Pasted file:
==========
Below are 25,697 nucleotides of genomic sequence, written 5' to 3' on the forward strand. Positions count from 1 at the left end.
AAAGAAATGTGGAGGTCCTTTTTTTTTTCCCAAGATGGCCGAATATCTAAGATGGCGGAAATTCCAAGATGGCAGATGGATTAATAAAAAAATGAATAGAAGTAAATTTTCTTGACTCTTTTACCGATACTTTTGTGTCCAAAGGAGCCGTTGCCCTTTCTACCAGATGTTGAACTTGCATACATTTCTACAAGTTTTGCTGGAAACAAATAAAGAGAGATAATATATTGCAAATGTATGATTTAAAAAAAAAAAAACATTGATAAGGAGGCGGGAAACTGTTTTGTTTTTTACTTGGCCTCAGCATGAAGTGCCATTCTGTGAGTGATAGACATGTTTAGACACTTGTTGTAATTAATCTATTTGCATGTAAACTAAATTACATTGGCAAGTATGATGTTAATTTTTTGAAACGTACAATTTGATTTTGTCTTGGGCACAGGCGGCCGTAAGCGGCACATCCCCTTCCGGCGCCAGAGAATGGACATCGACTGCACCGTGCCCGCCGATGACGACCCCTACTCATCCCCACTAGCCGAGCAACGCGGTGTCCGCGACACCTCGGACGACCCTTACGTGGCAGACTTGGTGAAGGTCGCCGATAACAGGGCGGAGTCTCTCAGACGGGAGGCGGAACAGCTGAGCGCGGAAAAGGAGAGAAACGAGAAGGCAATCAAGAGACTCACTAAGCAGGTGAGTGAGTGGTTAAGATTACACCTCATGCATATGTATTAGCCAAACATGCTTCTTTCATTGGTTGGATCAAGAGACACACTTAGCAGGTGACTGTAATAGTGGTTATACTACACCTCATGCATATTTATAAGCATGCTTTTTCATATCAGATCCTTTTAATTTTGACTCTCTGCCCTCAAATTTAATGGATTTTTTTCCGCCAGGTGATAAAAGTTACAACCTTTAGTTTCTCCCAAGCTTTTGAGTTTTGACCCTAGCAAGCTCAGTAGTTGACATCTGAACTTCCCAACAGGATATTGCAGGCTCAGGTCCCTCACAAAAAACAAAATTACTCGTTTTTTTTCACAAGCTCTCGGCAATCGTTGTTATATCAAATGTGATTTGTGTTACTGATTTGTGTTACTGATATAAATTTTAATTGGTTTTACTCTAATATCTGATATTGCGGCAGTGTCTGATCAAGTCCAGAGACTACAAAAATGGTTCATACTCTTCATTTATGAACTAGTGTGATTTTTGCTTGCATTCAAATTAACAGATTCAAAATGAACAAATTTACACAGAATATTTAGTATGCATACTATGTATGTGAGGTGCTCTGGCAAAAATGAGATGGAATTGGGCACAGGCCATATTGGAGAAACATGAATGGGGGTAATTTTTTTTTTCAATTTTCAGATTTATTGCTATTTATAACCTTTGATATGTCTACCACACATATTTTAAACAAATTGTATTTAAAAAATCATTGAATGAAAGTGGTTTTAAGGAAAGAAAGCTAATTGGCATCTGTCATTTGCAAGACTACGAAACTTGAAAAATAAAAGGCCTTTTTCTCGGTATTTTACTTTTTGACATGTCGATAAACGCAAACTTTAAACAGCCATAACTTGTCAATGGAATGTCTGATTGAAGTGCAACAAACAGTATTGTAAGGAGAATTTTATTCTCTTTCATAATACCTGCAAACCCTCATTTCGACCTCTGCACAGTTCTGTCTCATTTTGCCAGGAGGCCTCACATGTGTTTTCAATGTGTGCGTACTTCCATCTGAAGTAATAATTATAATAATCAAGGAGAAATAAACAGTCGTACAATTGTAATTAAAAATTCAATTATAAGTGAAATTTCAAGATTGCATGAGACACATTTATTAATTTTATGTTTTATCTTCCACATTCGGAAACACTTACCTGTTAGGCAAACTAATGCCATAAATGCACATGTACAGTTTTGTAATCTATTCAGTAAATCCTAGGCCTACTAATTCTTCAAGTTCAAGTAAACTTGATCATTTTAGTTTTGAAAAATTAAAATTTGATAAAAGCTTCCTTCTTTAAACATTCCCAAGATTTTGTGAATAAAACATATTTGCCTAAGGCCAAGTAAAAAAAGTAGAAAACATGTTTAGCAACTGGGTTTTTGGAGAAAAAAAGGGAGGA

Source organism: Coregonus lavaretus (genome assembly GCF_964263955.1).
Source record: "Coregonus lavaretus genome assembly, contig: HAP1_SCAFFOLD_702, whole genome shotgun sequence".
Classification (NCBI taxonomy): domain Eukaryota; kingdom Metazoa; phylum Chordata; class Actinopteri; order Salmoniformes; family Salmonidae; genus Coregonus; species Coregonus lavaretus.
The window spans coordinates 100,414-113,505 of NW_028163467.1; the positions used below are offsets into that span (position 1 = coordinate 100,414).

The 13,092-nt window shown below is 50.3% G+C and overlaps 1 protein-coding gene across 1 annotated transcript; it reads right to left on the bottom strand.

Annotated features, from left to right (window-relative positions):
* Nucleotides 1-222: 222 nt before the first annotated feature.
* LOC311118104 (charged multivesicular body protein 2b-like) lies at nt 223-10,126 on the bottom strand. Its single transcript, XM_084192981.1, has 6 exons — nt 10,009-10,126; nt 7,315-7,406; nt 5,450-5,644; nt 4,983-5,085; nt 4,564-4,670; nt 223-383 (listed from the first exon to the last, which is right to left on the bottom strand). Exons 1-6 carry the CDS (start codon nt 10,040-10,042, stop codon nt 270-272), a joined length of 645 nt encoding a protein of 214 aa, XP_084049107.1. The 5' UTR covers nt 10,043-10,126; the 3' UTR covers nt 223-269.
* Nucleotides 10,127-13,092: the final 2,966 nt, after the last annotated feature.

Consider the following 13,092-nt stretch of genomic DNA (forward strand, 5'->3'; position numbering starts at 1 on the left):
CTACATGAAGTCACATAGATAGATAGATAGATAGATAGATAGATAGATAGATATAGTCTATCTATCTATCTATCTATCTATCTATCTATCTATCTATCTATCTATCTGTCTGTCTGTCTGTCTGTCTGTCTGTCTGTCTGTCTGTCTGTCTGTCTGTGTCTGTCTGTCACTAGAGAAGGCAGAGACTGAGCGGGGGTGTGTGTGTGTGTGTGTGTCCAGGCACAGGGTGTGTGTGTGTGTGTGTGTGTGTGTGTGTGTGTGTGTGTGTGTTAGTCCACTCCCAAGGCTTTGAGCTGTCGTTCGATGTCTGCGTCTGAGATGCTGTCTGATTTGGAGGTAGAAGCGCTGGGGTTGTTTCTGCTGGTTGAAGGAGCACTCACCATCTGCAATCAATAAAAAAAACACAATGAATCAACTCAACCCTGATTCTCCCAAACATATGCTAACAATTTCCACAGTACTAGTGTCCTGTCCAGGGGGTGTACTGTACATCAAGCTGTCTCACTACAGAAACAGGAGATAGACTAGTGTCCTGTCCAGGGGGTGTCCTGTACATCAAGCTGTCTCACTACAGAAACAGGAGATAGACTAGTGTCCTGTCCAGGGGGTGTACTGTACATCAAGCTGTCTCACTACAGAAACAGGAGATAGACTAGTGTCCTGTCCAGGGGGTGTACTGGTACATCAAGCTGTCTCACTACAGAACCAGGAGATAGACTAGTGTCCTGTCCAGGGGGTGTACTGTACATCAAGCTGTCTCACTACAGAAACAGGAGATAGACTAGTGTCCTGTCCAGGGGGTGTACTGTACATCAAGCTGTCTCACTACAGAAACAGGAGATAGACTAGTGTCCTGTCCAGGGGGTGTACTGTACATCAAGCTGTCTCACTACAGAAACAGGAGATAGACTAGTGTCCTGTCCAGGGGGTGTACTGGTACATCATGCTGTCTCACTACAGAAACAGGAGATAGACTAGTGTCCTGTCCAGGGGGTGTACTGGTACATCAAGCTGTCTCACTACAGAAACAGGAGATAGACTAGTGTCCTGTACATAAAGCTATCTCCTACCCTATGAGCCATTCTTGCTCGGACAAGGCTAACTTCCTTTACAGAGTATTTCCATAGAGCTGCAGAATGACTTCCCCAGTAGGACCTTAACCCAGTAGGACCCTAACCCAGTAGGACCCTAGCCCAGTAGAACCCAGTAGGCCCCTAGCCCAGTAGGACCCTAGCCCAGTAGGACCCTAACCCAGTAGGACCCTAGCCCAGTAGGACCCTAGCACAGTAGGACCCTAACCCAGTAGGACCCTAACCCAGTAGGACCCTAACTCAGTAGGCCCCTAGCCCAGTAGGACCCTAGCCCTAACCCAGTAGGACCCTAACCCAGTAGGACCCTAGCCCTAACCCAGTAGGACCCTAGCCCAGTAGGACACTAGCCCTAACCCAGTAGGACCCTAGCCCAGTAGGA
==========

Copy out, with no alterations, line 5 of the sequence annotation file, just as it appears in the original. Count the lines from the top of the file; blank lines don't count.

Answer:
Classification (NCBI taxonomy): domain Eukaryota; kingdom Metazoa; phylum Chordata; class Actinopteri; order Salmoniformes; family Salmonidae; genus Coregonus; species Coregonus lavaretus.